Sticking to me

March 09, 2006

I love my son. More than the moon, chocolate, great wine, etc, yada yada. That said, I do enjoy having some space from him from time to time. Just a little space. Even two feet of space. Is that so much to ask? Apparently, these days, it is.

He was a bit of a clingy child and then slowly found his independence, but for the past week he's suddenly clinging to me like crazy. If he's in the living room and I stand up to go to the kitchen just a few feet away, he starts protesting. If I'm in the kitchen cooking and he's two steps away from me, he starts saying "up, up!" wanting me to pick him up and hold him. If something spills and I get up to get some paper towels, he freaks out almost immediately, even when the paper towels are just a step away. What's going on? Is this normal 21-month-old behavior? He's past the separation anxiety phase, right?

This kid gets plenty of attention from everyone, so it's not like he's lacking being held, cuddled, played with or read to. I've tried everything from having him do fingerpaints at his table so he can see me while I cook, letting him know exactly what I am doing ("I'm going to get up and wash my hands now") so he's not surprised, giving him a task at the train table so I can refill his water cup. Some of this works for a minute but then it's back to "Mommy! Mommy! Mommy!!!! Up! Up!" The worst part? He doesn't do this with his papa. Nope. Just his mama. He spends way more time with me than with his dad so I thought he would have been this way more with him than with me.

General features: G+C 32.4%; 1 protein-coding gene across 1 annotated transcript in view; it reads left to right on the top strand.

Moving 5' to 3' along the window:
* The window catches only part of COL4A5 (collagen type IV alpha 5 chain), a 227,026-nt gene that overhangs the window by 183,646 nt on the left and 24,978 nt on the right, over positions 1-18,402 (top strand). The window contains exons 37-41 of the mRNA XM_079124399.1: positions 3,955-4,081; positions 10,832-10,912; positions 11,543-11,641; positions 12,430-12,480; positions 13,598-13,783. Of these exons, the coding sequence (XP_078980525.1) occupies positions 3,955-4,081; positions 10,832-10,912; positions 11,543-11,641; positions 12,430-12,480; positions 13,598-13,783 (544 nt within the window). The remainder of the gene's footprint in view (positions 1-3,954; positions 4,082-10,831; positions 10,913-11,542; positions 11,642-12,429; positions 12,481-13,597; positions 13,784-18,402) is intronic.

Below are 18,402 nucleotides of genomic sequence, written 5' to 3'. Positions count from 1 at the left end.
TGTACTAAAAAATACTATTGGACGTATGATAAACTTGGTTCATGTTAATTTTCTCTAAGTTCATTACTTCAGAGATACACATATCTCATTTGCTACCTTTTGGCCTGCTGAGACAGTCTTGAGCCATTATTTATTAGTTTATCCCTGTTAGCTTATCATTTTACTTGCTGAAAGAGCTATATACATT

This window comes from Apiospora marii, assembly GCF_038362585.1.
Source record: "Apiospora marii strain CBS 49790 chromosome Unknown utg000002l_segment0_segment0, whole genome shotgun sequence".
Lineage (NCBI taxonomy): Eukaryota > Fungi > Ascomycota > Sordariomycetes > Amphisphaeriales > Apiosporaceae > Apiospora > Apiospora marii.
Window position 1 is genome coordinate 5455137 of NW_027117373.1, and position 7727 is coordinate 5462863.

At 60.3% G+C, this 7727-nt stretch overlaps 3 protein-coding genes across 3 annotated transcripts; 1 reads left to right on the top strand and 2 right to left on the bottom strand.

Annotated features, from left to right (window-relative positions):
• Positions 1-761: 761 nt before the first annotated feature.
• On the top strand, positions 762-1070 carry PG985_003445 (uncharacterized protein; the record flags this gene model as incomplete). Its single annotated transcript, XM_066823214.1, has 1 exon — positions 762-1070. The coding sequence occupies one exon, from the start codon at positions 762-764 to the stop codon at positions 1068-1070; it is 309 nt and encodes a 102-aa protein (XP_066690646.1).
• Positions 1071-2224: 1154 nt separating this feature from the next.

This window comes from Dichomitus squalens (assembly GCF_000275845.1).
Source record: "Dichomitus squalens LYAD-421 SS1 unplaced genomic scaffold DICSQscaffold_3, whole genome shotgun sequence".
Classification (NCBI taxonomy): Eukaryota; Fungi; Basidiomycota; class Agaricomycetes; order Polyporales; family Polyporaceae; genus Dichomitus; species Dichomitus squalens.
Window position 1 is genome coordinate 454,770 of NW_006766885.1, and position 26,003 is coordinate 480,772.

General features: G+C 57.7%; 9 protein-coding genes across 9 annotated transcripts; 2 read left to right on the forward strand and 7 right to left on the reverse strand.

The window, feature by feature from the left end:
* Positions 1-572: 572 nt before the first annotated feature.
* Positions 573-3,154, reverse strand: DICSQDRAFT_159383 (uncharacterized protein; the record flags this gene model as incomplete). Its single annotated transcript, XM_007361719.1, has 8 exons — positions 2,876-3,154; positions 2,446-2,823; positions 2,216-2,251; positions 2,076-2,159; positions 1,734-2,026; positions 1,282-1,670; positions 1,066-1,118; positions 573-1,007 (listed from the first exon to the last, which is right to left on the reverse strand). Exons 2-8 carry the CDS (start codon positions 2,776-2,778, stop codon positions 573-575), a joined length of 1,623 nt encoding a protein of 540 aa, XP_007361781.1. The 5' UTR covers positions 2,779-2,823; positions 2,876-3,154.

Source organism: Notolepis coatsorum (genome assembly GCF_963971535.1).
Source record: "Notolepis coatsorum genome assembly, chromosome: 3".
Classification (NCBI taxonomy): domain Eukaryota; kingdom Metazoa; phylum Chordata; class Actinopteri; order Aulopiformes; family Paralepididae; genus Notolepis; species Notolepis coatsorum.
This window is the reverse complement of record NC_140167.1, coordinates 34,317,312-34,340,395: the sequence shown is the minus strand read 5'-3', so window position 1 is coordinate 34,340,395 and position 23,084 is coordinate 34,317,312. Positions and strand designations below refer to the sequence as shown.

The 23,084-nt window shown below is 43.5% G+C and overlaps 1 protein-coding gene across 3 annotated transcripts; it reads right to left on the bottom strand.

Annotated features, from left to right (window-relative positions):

I really love spending hours on end with my son but I'd like to know that eventually I will be able to go back to getting a glass of water without him protesting my temporary "absence." Any thoughts, advice, commiserating stories?

Retail Therapy - Where Do You Shop?

March 04, 2006

Do you have a favorite kids, non-big box, clothing store?  Shari asks:

I'd love to know where the other uMamas shop for kids' clothes. Any favorite stores? I tend to buy clothes for my kids at the Gap because it's easy, they sell both boys' and girls' clothes in one place, it's not as expensive as the high-end boutiques (though admittedly more expensive than places like Target). But I don't really love what I find there and am not terribly impressed with the quality. Where do the Urbanmamas go to find fun, funky, interesting and (hopefully) well-made clothes--both for boys and girls? Any favorite little boutiques, resale shops, clothing chains, etc.?

Throwing Birthdays - Piece of Cake?

February 28, 2006

Back in the childless days, I loved throwing parties.  They were painless in the sense that once the liquor started flowing, you didn't have to sweat the details.  Fast forward a few years and now that I have children, I spend time a great amount of time deliberating a plan of attack.  It seems like there's so much pressure tied to throwing a child's birthday party.  Who should we invite?  Where should we have it?  Gifts, or no gifts?

For Carter's 1st birthday, he had it back in Minneapolis.  It was a bit of reunion of sorts with friends and family so we had a ton of guests, and had to tote back a ton of gifts.  I loved seeing old friends and my family, but I wasn't too fond of all of the gifts.  For me, celebrations aren't about gifts.  For Carter's 2nd birthday, I thought long and hard whether to host it at our house or somewhere else.  I also posted this on urbanMamas to see if it would generate any ideas.  In the end, we held it at home, and invited the urbanMamas and some neighbor friends.  We decided on a "no gift" policy since with a February birthday, Carter was still swimming in gifts from the holidays.  Every year, I get a better sense of how I like to handle birthdays, and keeping it simple is always key.  Here are two fuss free ideas that we used for Carter's birthday this year:

Cupcake birthday cake.  This year, my husband came up with a brilliant idea of making a cake out of ice cream cone cupcakes.  When it came time for cutting the cake, it was so easy!  After Carter blew out the candles, I handed each child an ice cream cone.  No messing with plates, silverware, and anxious kids.  He didn't keep it simple by also making apple cupcakes and a carrot cake for the adults.